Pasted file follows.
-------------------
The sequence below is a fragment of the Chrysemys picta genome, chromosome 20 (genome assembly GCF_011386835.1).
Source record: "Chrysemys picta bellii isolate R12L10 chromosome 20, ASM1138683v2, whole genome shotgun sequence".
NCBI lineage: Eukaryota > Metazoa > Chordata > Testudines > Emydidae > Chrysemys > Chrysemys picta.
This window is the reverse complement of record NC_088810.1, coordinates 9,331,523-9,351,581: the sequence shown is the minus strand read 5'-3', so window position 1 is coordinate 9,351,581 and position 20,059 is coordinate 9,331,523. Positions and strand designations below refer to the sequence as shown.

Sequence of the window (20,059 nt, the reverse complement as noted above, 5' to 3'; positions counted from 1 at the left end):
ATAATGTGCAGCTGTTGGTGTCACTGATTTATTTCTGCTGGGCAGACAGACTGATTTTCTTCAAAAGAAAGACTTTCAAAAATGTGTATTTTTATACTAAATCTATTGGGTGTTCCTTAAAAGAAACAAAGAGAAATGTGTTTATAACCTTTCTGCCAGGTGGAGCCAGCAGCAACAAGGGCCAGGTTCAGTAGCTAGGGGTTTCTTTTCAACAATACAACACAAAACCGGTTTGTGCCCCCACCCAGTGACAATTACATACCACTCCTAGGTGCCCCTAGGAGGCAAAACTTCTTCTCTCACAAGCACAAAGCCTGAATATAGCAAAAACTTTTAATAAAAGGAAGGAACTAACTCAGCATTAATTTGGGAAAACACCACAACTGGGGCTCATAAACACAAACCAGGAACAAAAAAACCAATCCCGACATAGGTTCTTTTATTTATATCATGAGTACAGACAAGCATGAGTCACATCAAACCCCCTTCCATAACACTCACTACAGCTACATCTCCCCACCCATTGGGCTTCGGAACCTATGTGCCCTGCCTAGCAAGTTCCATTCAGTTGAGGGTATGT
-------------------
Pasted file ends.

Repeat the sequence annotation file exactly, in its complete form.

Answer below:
The sequence below is a fragment of the Chrysemys picta genome, chromosome 20 (genome assembly GCF_011386835.1).
Source record: "Chrysemys picta bellii isolate R12L10 chromosome 20, ASM1138683v2, whole genome shotgun sequence".
NCBI lineage: Eukaryota > Metazoa > Chordata > Testudines > Emydidae > Chrysemys > Chrysemys picta.
This window is the reverse complement of record NC_088810.1, coordinates 9,331,523-9,351,581: the sequence shown is the minus strand read 5'-3', so window position 1 is coordinate 9,351,581 and position 20,059 is coordinate 9,331,523. Positions and strand designations below refer to the sequence as shown.

Sequence of the window (20,059 nt, the reverse complement as noted above, 5' to 3'; positions counted from 1 at the left end):
ATAATGTGCAGCTGTTGGTGTCACTGATTTATTTCTGCTGGGCAGACAGACTGATTTTCTTCAAAAGAAAGACTTTCAAAAATGTGTATTTTTATACTAAATCTATTGGGTGTTCCTTAAAAGAAACAAAGAGAAATGTGTTTATAACCTTTCTGCCAGGTGGAGCCAGCAGCAACAAGGGCCAGGTTCAGTAGCTAGGGGTTTCTTTTCAACAATACAACACAAAACCGGTTTGTGCCCCCACCCAGTGACAATTACATACCACTCCTAGGTGCCCCTAGGAGGCAAAACTTCTTCTCTCACAAGCACAAAGCCTGAATATAGCAAAAACTTTTAATAAAAGGAAGGAACTAACTCAGCATTAATTTGGGAAAACACCACAACTGGGGCTCATAAACACAAACCAGGAACAAAAAAACCAATCCCGACATAGGTTCTTTTATTTATATCATGAGTACAGACAAGCATGAGTCACATCAAACCCCCTTCCATAACACTCACTACAGCTACATCTCCCCACCCATTGGGCTTCGGAACCTATGTGCCCTGCCTAGCAAGTTCCATTCAGTTGAGGGTATGT